That neutrality is why Becker, the bill’s primary sponsor, thinks environmental groups should be happy with the law, too. Not all of them are, though.

“My guess is that no one on the D(emocrat) side wanted any daylight between them and the citizens of the state on this, no matter how they feel about it deep down,” said one knowledgeable individual, concerned about job security. “The feds are everyone’s favorite whipping boy on just about everything, and especially water.”

“All true,” said Chris Treese, legislative affairs director for the Colorado River Water Conservation District, when he was read these words.

Treese doubts Colorado’s message law will resolve anything. Tension between the state and the federal government over water will remain. “This will continue to be an issue and a question of perspective.”

An angler in the Roaring Fork River in Aspen in June 2014. Photo/Allen Best
An angler in the Roaring Fork River in Aspen in June 2014. Photo/Allen Best

The bigger issue is the sufficiency of flows for environmental purposes. Laws adopted in the early 1970s have resulted in water rights called instream flows for environmental protection. They serve the same purpose as the federal government’s bypass flows, argues Porzak, the attorney who works on behalf of ski area interests.

Others think far more must be done. In the dry summer of 2012, for example, the South Platte River was reduced to small puddles downstream from diversions for electrical production and farm ditches. The Yampa River through Steamboat Springs looked no better until an agreement was struck that July to return flows.

But linking arms with federal agencies to secure water is always going to be looked upon with suspicion in Colorado. If the Broncos are the state’s de facto religion, state administration under the doctrine of prior appropriation ranks close behind. Even the water that flows out of the Eisenhower Tunnel has an owner and a priority date adjudicated by a state court.

It’s why legislators took so many years to pass the law making it legal to put a coffee can under your back porch to collect dripping rain. The rain barrels were a matter of principle.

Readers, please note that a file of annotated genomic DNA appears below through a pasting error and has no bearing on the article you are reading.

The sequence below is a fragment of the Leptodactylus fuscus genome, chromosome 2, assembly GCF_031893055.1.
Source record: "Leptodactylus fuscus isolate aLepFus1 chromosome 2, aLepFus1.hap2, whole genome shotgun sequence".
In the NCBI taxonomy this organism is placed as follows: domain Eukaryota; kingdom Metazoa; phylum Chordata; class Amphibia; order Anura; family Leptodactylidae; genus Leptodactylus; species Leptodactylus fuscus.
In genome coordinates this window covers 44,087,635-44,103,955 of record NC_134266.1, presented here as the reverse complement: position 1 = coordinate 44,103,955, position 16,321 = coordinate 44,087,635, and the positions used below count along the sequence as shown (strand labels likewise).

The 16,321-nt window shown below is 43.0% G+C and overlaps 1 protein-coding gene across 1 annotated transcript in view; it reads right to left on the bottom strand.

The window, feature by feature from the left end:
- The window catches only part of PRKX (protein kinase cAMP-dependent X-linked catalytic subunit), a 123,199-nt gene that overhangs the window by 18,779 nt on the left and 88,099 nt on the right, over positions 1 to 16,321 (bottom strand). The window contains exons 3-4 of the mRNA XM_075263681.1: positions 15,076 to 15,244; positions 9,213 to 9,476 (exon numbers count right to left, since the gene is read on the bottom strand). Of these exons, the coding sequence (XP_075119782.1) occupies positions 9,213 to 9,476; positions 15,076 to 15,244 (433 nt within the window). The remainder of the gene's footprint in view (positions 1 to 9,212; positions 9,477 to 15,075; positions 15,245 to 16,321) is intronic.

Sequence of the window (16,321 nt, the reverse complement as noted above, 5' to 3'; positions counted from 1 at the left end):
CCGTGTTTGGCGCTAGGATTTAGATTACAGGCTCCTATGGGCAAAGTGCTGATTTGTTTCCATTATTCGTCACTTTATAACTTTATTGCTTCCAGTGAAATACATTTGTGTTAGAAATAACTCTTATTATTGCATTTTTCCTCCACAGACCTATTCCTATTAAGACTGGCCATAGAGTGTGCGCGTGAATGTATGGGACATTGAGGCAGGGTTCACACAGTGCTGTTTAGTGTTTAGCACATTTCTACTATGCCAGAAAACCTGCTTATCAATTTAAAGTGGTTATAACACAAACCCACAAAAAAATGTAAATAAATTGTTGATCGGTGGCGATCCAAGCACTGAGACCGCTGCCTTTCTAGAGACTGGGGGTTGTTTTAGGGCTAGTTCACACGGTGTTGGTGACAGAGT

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Wells tested in Widefield, Security and Fountain areas exceed EPA advisory limits for damaging chemicals — The Colorado Springs Gazette

Widefield aquifer map via the Colorado Water Institute.
Widefield aquifer map via the Colorado Water Institute.

From The Colorado Springs Gazette (Jakob Rodgers):

The majority of private wells tested in the Widefield, Security and Fountain area have tested above new levels announced Thursday for chemicals that may cause low birth weight in children or certain types of cancer.

Fourteen of the 17 wells tested so far were above the newly announced levels – leading health officials to say some people who rely on those wells may want to switch to bottled or treated water. Those people include infants, nursing or pregnant women or women planning to become pregnant.

In addition, health officials are urging people using private wells that draw from the Widefield aquifer to contact El Paso County Public Health and get their water tested for free.

In the meantime, people using those wells – especially those at highest risk – also may want to use other sources of water, said Larry Wolk, the Colorado Department of Public Health and Environment’s executive director and chief medical officer.

“It’s really more out of caution and trying to be as conservative as possible to provide the advisory and pass on the information,” Wolk said.

The developments mark the latest in a growing concern over the presence of perfluorinated compounds, or PFCs, in groundwater across the nation.

The Environmental Protection Agency does not regulate the chemicals, but they are on a list of potential pollutants that might be regulated in the future.

On Thursday, the EPA issued new health advisory levels for the human-made chemicals, which have been used for decades in firefighting foams, furniture fabrics, food wrappers and in chemicals used to protect carpets and clothing.

The EPA’s previous alert level was 200 parts per trillion. But current research – while limited – suggests the chemicals may cause low infant birth weight.

As a result, the EPA lowered its advisory level Thursday to 70 parts per trillion.